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An inflammation of the mid-chest area is usually caused by a bacterial infection or a fungus. It’s rare in dogs, but in severe cases it may be life-threatening. It is also likely to spread, infecting the bloodstream. Abscesses sometimes develop, and the short vein (called the cranial vena cava in animals) that carries deoxygenated blood from the upper half of the body to the heart's right atrium may become infected. These abscesses can cut off the flow of blood to the heart, resulting in death.
Dogs often try to eat and swallow inedible things, often causing blockage in the esophagus. This is followed by drooling, gagging, difficulty swallowing, and vomiting -- the usual signals for blockage. These and other signals may be depend on the location of the foreign object, the degree to which the esophagus is obstructed and the length of time of the blockage.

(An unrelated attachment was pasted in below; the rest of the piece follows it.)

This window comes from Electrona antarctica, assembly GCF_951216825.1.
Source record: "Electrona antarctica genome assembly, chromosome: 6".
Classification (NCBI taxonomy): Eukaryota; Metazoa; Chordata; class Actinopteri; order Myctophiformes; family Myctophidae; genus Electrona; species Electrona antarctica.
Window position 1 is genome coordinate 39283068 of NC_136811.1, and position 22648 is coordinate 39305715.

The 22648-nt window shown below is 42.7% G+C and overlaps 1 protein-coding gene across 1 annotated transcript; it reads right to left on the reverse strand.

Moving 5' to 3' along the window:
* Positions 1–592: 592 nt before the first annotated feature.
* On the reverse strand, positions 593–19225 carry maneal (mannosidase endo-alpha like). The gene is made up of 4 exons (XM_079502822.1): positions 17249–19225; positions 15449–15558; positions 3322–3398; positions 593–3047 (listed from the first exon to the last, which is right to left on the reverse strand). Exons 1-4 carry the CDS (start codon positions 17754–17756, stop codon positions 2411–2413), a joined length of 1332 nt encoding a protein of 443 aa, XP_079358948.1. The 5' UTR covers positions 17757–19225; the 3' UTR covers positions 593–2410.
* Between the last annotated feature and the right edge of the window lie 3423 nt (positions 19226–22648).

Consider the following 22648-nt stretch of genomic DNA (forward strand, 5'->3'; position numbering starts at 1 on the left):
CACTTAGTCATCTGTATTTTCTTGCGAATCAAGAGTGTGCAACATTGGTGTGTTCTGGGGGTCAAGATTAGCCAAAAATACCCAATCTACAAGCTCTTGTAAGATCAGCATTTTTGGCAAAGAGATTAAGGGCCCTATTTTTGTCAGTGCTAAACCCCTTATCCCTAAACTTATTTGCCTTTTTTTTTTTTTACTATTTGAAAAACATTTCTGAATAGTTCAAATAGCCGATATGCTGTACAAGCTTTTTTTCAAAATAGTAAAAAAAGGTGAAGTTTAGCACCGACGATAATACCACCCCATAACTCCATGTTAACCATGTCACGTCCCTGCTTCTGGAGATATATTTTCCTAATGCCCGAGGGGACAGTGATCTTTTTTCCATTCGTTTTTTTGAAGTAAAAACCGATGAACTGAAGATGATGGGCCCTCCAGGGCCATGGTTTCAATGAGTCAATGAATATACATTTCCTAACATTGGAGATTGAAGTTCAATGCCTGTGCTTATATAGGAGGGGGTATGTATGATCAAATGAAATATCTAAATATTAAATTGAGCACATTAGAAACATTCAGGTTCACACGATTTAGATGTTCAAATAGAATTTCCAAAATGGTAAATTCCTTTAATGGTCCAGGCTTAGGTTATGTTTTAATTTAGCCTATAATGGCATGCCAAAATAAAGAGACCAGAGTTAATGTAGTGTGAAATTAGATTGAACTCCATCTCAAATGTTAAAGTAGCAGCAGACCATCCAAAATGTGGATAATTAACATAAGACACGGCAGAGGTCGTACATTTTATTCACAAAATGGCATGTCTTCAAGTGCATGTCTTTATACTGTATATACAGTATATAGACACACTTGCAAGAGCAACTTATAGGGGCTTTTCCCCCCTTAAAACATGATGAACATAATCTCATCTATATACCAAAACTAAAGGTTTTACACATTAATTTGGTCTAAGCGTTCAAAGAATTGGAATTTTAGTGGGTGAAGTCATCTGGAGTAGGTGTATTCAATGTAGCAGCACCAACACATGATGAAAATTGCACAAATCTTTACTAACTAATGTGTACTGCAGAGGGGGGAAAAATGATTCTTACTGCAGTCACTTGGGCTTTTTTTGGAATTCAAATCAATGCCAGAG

A partial obstruction, for instance, may allow fluids to pass, but not food. If the obstruction has been there for an extended period of time, the dog may refuse to eat, lose weight and/or become more tired. The foreign object may puncture the esophagus, resulting in an abscess, inflammation of the chest cavity, pneumonia, or abnormal breathing. Even after the foreign object has been removed or regurgitated, pneumonia may develop.
Another possible cause of mediastinitis is a blow to the neck or chest, or a wound to those areas.
Tests of various kinds will be conducted to rule out a range of possible causes for the symptoms; among these:
The tube that extends from the mouth to the stomach
A type of instrument that is used to look inside the body
The superior chamber in an animal's heart.
A localized infection, usually a lesion filled with pus. Can be large or small in size.
The whole system involved in digestion from mouth to anus